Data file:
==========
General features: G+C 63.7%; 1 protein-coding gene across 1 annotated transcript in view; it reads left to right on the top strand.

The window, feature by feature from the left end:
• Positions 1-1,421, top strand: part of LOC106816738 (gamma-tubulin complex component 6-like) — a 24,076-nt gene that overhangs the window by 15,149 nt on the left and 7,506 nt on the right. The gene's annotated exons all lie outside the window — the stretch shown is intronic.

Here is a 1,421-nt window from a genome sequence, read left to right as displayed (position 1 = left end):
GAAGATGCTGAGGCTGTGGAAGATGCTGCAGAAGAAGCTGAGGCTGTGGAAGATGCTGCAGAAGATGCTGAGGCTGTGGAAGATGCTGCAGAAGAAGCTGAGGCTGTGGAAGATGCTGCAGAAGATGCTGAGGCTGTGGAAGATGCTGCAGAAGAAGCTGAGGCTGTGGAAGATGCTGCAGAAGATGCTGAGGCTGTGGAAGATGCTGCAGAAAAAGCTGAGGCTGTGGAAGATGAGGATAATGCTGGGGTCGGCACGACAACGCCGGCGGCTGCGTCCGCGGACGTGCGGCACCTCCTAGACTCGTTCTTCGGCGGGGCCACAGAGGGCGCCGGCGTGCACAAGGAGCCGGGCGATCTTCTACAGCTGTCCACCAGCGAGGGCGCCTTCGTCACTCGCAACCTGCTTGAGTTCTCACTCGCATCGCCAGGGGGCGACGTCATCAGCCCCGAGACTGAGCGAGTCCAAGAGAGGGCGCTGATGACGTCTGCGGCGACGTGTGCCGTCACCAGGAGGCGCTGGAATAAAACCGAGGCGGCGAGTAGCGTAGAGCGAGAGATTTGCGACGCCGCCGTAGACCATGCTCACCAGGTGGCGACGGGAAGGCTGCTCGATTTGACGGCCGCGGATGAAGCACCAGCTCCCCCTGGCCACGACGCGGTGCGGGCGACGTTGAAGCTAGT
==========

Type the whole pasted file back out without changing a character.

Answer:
General features: G+C 63.7%; 1 protein-coding gene across 1 annotated transcript in view; it reads left to right on the top strand.

The window, feature by feature from the left end:
• Positions 1-1,421, top strand: part of LOC106816738 (gamma-tubulin complex component 6-like) — a 24,076-nt gene that overhangs the window by 15,149 nt on the left and 7,506 nt on the right. The gene's annotated exons all lie outside the window — the stretch shown is intronic.

Here is a 1,421-nt window from a genome sequence, read left to right as displayed (position 1 = left end):
GAAGATGCTGAGGCTGTGGAAGATGCTGCAGAAGAAGCTGAGGCTGTGGAAGATGCTGCAGAAGATGCTGAGGCTGTGGAAGATGCTGCAGAAGAAGCTGAGGCTGTGGAAGATGCTGCAGAAGATGCTGAGGCTGTGGAAGATGCTGCAGAAGAAGCTGAGGCTGTGGAAGATGCTGCAGAAGATGCTGAGGCTGTGGAAGATGCTGCAGAAAAAGCTGAGGCTGTGGAAGATGAGGATAATGCTGGGGTCGGCACGACAACGCCGGCGGCTGCGTCCGCGGACGTGCGGCACCTCCTAGACTCGTTCTTCGGCGGGGCCACAGAGGGCGCCGGCGTGCACAAGGAGCCGGGCGATCTTCTACAGCTGTCCACCAGCGAGGGCGCCTTCGTCACTCGCAACCTGCTTGAGTTCTCACTCGCATCGCCAGGGGGCGACGTCATCAGCCCCGAGACTGAGCGAGTCCAAGAGAGGGCGCTGATGACGTCTGCGGCGACGTGTGCCGTCACCAGGAGGCGCTGGAATAAAACCGAGGCGGCGAGTAGCGTAGAGCGAGAGATTTGCGACGCCGCCGTAGACCATGCTCACCAGGTGGCGACGGGAAGGCTGCTCGATTTGACGGCCGCGGATGAAGCACCAGCTCCCCCTGGCCACGACGCGGTGCGGGCGACGTTGAAGCTAGT